The BBC reports that the whereabouts of the legendary cave where Romulus and Remus, founders of Rome, were nursed by a she-wolf, Lupa, as foundlings.
The eight-meter-high cave was found buried sixteen meters under a previously-unexplored area of Palatine hill in Rome.
Although their home address has been made public, it is unclear if the Roman founders lost any other personal information such as tax ID numbers, bank information, or date of birth.
In related news, two disks in the UK have been lost with the personal details of 25 million Britons including “name, address, date of birth, National Insurance number and, where relevant, bank details.” This is everyone in the UK who receives a tax deduction from having children.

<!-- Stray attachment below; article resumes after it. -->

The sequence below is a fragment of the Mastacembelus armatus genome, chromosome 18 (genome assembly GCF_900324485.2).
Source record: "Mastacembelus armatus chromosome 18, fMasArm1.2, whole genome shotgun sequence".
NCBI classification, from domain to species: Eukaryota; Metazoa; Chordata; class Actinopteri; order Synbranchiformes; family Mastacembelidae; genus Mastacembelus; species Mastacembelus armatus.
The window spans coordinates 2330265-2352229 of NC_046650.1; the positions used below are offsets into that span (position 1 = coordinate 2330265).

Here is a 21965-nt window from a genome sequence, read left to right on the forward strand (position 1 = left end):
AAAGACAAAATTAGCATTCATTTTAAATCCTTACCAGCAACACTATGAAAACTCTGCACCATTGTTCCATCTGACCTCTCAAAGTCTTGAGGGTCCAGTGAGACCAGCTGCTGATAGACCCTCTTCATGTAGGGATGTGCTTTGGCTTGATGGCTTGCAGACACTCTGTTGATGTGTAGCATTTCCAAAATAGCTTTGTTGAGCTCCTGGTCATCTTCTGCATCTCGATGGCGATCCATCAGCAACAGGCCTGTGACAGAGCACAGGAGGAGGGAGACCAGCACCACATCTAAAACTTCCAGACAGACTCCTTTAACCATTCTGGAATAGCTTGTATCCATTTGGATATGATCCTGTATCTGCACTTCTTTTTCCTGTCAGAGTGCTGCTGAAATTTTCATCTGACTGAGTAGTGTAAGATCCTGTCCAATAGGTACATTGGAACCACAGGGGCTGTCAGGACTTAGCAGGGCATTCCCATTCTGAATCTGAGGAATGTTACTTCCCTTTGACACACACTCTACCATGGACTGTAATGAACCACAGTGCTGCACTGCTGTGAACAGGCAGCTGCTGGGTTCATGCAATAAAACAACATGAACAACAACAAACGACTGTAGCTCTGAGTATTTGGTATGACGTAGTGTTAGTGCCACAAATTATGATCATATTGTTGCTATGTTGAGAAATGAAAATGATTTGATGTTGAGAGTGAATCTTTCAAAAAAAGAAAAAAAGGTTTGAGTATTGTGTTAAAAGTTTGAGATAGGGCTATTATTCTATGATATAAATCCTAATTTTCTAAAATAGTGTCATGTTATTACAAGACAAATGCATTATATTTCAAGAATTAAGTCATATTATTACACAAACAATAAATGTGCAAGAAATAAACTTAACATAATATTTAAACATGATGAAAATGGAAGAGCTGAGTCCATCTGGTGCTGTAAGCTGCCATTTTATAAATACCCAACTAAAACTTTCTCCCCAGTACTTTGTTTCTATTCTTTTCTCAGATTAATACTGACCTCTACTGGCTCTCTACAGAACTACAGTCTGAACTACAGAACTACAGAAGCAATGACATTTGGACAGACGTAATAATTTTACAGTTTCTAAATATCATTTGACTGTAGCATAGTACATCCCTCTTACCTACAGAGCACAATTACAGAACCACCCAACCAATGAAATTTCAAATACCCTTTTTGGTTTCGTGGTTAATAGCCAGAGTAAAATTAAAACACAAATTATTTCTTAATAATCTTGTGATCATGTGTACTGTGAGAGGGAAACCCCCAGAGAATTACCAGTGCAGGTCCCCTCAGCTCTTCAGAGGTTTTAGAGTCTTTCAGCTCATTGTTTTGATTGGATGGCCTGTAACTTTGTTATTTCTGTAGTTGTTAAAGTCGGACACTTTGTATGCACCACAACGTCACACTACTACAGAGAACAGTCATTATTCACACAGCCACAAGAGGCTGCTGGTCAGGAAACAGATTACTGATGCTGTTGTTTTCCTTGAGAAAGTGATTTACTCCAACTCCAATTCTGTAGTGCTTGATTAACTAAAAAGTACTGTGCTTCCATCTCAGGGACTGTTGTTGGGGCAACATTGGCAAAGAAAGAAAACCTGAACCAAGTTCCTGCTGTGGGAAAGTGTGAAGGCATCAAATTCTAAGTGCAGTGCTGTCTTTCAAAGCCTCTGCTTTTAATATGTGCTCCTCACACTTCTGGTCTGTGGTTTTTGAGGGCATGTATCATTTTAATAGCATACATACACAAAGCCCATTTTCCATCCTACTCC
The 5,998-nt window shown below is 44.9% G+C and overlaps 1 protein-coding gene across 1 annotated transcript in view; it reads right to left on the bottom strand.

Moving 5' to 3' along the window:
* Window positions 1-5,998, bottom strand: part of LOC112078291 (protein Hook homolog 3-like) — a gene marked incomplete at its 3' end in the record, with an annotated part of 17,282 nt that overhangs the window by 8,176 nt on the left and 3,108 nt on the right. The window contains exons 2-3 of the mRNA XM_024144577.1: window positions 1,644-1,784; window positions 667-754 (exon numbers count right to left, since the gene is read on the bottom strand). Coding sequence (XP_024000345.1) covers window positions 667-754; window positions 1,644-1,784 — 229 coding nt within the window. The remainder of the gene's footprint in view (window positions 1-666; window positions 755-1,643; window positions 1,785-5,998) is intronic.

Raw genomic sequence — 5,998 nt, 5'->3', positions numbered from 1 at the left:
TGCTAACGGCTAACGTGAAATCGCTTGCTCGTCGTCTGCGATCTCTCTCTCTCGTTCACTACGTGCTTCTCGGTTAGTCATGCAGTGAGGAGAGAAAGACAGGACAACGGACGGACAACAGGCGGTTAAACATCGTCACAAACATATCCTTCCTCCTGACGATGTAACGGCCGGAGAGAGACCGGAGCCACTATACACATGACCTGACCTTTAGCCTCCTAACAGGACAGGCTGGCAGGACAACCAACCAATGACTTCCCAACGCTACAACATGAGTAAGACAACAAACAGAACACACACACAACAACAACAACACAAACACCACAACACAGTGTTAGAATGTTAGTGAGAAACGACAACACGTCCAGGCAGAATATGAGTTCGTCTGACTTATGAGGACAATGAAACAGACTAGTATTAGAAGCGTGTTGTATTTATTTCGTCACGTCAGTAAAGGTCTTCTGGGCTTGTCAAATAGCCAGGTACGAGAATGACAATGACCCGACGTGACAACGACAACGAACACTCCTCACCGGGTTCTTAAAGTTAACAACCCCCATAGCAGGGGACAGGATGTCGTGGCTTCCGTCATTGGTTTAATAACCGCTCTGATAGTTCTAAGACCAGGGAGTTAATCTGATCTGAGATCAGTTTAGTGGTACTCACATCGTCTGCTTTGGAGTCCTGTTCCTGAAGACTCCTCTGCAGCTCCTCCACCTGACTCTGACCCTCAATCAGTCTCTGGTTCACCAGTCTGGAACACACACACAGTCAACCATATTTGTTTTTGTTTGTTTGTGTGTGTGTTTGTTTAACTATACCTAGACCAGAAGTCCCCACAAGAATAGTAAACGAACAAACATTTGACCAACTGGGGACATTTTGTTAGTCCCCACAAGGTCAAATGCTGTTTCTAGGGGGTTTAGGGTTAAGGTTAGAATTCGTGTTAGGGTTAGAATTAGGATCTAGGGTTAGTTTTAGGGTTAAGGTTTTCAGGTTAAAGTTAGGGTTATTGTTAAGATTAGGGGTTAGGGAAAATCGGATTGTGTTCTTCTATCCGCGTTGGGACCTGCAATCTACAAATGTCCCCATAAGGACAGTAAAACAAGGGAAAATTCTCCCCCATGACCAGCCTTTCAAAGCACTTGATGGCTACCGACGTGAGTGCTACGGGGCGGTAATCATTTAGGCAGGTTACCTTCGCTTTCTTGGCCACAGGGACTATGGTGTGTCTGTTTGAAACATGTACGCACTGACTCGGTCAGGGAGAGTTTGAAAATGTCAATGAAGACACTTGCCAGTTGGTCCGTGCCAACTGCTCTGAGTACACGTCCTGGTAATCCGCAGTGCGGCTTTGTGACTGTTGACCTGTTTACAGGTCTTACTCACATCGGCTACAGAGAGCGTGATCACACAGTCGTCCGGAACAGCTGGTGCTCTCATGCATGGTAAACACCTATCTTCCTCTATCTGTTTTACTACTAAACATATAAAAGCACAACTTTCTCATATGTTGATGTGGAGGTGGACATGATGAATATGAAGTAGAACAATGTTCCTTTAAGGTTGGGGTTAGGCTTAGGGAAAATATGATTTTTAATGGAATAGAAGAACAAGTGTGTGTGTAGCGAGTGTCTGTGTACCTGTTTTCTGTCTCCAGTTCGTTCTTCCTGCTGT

HMRC Paul Gray resigned over the incident (as if that will help). Liberal Democrat Acting Leader, Vince Cable, clucked: “why does HMRC still use CDs for data transmission in this day and age?” proving that he doesn’t read this blog. Mr Cable as well as Shadow Chancellor George Osborne predicted the end of the National ID Database as a result of this loss.
Commissioner of Obvious Information, Richard Thomas, said: “this is an extremely serious and disturbing security breach” and Chancellor Alistair Darling pointed out that at least no one had had fiber-optic endoscopes pushed into their houses unlike those Roman foundlings.